Justices Sharply Divided in Gay Rights Case
Later, though, Justice Kennedy said that a state civil rights commission that had ruled against the baker had been “neither tolerant nor respectful of Mr. Phillips’s religious beliefs.”
The case arose from a brief encounter in 2012, when David Mullins and Charlie Craig visited Mr. Phillips’s bakery, Masterpiece Cakeshop, in Lakewood, Colo. The couple were going to be married in Massachusetts, and they were looking for a wedding cake for a reception in Colorado.
Mr. Phillips turned them down, saying he would not use his talents to convey a message of support for same-sex marriage as that would clash with his religious faith. The couple say they were humiliated by Mr. Phillips’s refusal to serve them, and they filed a complaint with Colorado’s civil rights commission.
Kristen K. Waggoner, a lawyer for Mr. Phillips, said the state should not be able to force him to endorse same-sex marriage in violation of his religious principles. But she took a different position about whether a baker could refuse to create a cake for an interracial marriage.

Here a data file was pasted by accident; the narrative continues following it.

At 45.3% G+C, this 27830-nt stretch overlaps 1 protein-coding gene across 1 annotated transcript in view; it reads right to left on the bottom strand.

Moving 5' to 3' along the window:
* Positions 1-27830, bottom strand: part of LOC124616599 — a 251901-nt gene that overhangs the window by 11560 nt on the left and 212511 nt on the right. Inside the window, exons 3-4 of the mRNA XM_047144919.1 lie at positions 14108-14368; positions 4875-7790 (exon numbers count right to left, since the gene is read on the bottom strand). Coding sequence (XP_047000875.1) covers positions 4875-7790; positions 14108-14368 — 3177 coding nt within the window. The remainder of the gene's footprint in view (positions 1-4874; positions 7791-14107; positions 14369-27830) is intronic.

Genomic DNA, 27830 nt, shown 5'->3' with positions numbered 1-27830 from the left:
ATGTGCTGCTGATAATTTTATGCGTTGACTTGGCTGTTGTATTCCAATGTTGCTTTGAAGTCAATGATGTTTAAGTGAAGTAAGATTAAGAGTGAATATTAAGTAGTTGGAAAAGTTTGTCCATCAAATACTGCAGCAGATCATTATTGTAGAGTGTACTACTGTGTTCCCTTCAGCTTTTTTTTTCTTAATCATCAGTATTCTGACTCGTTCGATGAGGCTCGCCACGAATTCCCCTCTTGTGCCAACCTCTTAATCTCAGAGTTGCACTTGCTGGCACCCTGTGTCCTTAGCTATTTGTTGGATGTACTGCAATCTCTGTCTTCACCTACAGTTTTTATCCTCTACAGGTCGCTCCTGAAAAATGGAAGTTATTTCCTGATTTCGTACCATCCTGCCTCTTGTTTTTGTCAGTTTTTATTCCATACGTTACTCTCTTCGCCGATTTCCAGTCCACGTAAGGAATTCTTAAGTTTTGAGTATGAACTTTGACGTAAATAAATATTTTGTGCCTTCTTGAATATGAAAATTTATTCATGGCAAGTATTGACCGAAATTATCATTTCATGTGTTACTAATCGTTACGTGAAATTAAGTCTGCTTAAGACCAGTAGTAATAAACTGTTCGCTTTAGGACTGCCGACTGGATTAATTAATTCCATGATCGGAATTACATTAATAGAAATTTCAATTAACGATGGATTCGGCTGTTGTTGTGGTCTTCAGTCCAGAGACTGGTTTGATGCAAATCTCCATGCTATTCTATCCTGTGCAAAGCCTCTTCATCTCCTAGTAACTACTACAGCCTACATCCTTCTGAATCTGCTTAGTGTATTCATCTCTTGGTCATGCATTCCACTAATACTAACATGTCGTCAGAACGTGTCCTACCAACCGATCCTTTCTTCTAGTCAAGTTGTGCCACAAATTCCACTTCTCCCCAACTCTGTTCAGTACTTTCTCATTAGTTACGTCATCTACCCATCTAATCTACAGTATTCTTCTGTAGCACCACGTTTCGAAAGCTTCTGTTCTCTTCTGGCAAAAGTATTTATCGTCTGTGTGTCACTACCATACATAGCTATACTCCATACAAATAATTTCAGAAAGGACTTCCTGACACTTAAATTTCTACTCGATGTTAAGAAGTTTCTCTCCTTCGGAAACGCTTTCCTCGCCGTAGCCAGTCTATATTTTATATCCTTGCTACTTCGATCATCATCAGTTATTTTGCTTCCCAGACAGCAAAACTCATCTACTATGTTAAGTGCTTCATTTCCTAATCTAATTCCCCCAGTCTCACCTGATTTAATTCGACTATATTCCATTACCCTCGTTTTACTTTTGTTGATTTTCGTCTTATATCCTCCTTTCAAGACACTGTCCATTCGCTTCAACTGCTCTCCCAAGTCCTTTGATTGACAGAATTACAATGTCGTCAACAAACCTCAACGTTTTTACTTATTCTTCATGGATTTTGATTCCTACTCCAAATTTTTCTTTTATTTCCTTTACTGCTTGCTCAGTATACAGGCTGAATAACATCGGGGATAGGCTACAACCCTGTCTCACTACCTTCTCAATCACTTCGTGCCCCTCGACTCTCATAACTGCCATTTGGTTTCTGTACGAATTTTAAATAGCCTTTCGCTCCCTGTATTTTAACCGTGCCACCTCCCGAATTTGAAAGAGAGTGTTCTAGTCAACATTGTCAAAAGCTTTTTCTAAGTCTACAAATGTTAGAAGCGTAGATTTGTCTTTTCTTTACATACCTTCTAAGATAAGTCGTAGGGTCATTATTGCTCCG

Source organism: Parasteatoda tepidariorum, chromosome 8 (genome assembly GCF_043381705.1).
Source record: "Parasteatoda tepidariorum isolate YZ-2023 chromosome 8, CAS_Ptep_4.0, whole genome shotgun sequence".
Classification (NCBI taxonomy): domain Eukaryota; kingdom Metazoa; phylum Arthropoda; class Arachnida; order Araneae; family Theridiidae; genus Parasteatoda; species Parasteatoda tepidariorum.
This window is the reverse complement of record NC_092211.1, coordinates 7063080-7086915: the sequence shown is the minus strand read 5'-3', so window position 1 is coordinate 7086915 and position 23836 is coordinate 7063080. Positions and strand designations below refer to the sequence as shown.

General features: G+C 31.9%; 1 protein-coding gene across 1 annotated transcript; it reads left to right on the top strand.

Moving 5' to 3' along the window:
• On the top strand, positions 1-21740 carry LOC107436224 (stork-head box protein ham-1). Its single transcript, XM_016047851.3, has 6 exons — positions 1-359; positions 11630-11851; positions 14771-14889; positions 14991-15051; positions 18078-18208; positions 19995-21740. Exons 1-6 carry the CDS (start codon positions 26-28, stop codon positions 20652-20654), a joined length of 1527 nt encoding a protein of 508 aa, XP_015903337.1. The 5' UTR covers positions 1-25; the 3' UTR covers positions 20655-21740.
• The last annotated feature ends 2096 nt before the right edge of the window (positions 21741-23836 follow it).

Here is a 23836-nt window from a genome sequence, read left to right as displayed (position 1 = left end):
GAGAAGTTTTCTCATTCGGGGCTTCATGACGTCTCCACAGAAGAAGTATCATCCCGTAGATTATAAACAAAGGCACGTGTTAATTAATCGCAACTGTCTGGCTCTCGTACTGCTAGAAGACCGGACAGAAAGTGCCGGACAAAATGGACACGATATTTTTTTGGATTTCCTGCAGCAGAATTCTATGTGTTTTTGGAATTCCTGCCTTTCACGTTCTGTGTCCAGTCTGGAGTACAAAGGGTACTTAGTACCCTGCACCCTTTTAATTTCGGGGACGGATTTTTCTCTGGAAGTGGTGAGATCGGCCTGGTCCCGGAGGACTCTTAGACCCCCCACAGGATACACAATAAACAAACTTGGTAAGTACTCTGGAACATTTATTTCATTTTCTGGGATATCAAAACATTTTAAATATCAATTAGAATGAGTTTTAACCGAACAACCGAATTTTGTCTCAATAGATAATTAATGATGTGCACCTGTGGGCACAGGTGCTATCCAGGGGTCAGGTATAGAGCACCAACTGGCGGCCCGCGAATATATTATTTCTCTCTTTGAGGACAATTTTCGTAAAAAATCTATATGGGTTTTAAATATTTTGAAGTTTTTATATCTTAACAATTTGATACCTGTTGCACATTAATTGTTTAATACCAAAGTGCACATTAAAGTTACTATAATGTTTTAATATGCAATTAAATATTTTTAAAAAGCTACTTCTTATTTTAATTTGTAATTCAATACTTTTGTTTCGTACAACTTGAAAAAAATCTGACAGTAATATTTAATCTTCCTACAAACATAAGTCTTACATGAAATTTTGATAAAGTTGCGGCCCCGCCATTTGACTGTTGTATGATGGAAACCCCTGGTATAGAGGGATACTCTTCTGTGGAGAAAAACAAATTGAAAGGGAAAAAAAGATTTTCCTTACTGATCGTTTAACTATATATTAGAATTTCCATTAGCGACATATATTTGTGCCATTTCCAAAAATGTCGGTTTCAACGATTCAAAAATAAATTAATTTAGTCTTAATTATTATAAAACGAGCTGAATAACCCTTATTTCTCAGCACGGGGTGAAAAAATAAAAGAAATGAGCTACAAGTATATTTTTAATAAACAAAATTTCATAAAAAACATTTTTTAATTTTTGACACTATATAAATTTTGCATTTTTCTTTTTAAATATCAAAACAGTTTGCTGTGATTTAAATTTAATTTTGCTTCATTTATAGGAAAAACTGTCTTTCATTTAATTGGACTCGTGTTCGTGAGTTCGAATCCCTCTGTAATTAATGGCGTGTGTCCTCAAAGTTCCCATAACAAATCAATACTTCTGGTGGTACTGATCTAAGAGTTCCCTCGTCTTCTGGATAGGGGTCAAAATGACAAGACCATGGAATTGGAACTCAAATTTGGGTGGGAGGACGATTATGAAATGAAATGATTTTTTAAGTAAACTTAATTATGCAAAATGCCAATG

Solicitor General Noel J. Francisco, the Trump administration lawyer, also said that it would be harder to justify discrimination against interracial couples than gay ones. “Race is particularly unique,” Mr. Francisco said.
That distinction did not seem to sit well with some justices. And David D. Cole, a lawyer for the couple, said it would relegate gay and lesbian couples to “second-class status.”
But Chief Justice John G. Roberts Jr. said the court’s 2015 decision had anticipated good-faith disagreements over gay unions.